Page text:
Sometimes we’re paralysed by choice. If the decision is likely to be life-changing, write down what else you need to know, and schedule time to research that.
But if the consequences aren’t going to be huge, just make the call and take action, quickly. Then you’ll get results, data that will enable you to make better decisions next time.
Take another break if you need it. Then look at what’s left. What is most important, right now? Maybe you have an urgent deadline, or you need to generate more income. Or perhaps it’s getting a personal project moving, finishing something that’s niggling at you, solving a problem or removing an obstacle in your way.
Perhaps you just have a lot of ideas, projects that all feel urgent, and you aren’t sure which to focus on first. If so, think about where you’d like to be in 5-10 years’ time. The impact you’d like your work to have, and the lifestyle you want for you and your loved ones. Which of the projects on your list are most likely to move you in that direction?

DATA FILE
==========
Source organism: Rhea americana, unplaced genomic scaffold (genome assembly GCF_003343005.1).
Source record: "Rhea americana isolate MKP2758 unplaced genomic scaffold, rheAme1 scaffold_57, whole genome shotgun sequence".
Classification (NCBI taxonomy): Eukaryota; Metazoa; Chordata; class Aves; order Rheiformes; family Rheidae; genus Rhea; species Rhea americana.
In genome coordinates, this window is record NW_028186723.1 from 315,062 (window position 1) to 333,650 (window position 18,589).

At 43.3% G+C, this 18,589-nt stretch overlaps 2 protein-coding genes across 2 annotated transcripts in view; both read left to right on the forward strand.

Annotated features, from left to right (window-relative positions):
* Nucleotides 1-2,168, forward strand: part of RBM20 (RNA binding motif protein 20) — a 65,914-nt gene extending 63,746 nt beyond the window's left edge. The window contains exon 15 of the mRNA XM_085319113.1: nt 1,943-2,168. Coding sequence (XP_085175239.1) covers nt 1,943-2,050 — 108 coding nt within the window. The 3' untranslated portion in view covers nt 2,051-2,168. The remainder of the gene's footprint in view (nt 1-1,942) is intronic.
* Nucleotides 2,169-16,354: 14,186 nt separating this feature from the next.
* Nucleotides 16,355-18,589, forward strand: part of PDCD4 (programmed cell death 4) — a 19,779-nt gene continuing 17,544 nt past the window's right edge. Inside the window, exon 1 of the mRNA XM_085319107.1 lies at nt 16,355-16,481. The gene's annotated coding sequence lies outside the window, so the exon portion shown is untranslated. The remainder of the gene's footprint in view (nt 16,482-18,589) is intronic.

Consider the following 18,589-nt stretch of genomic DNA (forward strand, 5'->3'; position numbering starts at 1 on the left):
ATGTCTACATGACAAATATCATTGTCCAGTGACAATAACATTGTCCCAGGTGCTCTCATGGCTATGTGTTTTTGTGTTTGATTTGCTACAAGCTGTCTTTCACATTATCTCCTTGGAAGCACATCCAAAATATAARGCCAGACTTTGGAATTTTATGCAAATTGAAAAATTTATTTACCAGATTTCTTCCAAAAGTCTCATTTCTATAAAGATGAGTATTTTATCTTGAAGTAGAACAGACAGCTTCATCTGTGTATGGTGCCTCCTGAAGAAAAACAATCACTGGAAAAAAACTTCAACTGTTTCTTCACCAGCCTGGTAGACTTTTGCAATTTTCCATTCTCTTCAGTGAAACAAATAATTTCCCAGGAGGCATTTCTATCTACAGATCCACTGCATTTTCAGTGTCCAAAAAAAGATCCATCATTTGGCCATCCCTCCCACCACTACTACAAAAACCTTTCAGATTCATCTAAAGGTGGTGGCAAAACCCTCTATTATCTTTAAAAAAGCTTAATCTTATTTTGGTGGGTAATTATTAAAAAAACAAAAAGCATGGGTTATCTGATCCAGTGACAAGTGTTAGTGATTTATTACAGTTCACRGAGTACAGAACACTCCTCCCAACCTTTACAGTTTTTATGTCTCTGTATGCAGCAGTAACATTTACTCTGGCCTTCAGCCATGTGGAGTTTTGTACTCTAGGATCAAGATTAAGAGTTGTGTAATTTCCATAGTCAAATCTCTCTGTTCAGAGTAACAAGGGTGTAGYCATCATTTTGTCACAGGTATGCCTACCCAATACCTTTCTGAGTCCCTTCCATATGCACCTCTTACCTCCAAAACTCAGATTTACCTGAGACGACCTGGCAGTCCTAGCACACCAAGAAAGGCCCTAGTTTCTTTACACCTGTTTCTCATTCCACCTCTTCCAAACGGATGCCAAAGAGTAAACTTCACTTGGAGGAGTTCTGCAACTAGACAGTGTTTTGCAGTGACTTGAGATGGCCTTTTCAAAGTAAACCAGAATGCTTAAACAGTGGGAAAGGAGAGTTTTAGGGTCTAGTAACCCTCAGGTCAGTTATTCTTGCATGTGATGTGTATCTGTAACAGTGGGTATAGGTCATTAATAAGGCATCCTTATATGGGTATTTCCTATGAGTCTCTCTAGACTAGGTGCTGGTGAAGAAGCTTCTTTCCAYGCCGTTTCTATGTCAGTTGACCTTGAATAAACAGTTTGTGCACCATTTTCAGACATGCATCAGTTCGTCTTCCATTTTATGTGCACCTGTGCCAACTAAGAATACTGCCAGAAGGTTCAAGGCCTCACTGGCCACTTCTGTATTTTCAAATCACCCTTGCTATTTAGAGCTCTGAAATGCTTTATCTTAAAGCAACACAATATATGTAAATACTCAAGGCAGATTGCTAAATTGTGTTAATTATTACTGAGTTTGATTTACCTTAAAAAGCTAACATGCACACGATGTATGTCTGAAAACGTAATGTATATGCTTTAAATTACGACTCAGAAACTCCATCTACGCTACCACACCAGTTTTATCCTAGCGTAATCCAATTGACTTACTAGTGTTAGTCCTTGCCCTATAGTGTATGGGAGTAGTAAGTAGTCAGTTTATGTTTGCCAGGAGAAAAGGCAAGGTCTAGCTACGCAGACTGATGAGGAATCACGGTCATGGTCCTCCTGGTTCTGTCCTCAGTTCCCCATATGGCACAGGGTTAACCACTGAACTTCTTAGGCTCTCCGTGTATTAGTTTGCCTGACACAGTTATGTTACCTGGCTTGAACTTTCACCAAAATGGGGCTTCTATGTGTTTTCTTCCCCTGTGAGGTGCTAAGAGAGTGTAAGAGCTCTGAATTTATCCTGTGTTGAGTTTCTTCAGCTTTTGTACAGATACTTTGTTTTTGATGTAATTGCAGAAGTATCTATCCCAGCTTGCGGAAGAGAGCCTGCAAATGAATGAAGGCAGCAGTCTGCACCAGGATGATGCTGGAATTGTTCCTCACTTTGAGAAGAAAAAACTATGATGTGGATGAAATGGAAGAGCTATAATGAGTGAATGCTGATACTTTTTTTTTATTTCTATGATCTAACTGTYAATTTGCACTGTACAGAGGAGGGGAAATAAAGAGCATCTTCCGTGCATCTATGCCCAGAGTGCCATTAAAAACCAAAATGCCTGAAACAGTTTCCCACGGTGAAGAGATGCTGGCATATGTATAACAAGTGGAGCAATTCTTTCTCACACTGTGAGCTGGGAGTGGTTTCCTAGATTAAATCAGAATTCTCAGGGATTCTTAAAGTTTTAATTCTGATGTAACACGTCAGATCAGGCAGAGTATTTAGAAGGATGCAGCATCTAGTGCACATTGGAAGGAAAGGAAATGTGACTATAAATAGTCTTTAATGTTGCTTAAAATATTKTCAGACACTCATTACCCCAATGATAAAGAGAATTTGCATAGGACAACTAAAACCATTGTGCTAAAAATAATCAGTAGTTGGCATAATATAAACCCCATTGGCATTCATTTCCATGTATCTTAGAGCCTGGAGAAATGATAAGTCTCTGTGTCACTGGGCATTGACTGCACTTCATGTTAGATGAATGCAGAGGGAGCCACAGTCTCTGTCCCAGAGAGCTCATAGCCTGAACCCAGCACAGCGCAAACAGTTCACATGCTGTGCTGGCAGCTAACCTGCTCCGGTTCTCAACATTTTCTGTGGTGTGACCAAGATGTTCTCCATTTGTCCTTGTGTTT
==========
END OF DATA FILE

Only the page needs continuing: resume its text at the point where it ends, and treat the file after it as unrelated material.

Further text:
Also consider the challenges, the stuff that gets in your way. What drains you? What takes up more time than it should? What can you do to eliminate these?
Now categorise each item left on your list
A: Urgent and important
B: Important, but not urgent
C: Urgent, but not important
D: Not urgent, and not that important
Within those four categories, number items in order of importance. Then choose number 1 on your A-list. And begin.
Once you’ve worked your way through your A-list, you’ll probably find that B is the category most likely to stop future overwhelm.
When I did this exercise a couple of years back, I realised that my badly designed website was a time-suck that was taking up far too much of my time and energy.
After clearing my A list by paying some bills and writing a feature with an urgent deadline, I decided to focus on this B-list item because it would move a lot of things forward.